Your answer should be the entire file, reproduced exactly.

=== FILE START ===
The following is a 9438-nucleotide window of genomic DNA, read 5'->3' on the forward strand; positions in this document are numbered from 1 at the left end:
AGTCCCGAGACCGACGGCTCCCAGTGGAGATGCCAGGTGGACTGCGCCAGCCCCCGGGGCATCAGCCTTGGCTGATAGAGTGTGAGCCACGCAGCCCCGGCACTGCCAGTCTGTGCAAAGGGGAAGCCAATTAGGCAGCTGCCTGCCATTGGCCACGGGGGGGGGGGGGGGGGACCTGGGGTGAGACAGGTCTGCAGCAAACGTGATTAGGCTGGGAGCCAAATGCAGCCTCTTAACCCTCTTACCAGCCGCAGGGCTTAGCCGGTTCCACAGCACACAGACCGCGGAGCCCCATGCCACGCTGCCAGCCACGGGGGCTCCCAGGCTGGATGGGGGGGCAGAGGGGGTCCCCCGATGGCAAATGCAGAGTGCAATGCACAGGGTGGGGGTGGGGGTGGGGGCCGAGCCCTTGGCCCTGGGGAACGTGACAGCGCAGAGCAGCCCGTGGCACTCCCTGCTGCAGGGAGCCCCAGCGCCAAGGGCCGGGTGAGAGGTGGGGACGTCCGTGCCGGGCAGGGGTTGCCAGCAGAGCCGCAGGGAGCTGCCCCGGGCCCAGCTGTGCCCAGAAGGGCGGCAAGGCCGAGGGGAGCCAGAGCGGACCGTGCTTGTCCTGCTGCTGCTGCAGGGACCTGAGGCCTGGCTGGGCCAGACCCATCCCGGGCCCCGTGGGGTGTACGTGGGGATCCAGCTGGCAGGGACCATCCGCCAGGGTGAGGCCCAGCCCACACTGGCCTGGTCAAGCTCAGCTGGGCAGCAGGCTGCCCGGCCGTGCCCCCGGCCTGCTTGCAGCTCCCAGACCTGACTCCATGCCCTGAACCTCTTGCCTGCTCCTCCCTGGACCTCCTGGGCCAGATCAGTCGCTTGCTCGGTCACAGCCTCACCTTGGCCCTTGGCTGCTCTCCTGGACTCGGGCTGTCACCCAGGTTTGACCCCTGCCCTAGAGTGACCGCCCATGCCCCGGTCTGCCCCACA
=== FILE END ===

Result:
The following is a 9438-nucleotide window of genomic DNA, read 5'->3' on the forward strand; positions in this document are numbered from 1 at the left end:
AGTCCCGAGACCGACGGCTCCCAGTGGAGATGCCAGGTGGACTGCGCCAGCCCCCGGGGCATCAGCCTTGGCTGATAGAGTGTGAGCCACGCAGCCCCGGCACTGCCAGTCTGTGCAAAGGGGAAGCCAATTAGGCAGCTGCCTGCCATTGGCCACGGGGGGGGGGGGGGGGGACCTGGGGTGAGACAGGTCTGCAGCAAACGTGATTAGGCTGGGAGCCAAATGCAGCCTCTTAACCCTCTTACCAGCCGCAGGGCTTAGCCGGTTCCACAGCACACAGACCGCGGAGCCCCATGCCACGCTGCCAGCCACGGGGGCTCCCAGGCTGGATGGGGGGGCAGAGGGGGTCCCCCGATGGCAAATGCAGAGTGCAATGCACAGGGTGGGGGTGGGGGTGGGGGCCGAGCCCTTGGCCCTGGGGAACGTGACAGCGCAGAGCAGCCCGTGGCACTCCCTGCTGCAGGGAGCCCCAGCGCCAAGGGCCGGGTGAGAGGTGGGGACGTCCGTGCCGGGCAGGGGTTGCCAGCAGAGCCGCAGGGAGCTGCCCCGGGCCCAGCTGTGCCCAGAAGGGCGGCAAGGCCGAGGGGAGCCAGAGCGGACCGTGCTTGTCCTGCTGCTGCTGCAGGGACCTGAGGCCTGGCTGGGCCAGACCCATCCCGGGCCCCGTGGGGTGTACGTGGGGATCCAGCTGGCAGGGACCATCCGCCAGGGTGAGGCCCAGCCCACACTGGCCTGGTCAAGCTCAGCTGGGCAGCAGGCTGCCCGGCCGTGCCCCCGGCCTGCTTGCAGCTCCCAGACCTGACTCCATGCCCTGAACCTCTTGCCTGCTCCTCCCTGGACCTCCTGGGCCAGATCAGTCGCTTGCTCGGTCACAGCCTCACCTTGGCCCTTGGCTGCTCTCCTGGACTCGGGCTGTCACCCAGGTTTGACCCCTGCCCTAGAGTGACCGCCCATGCCCCGGTCTGCCCCACA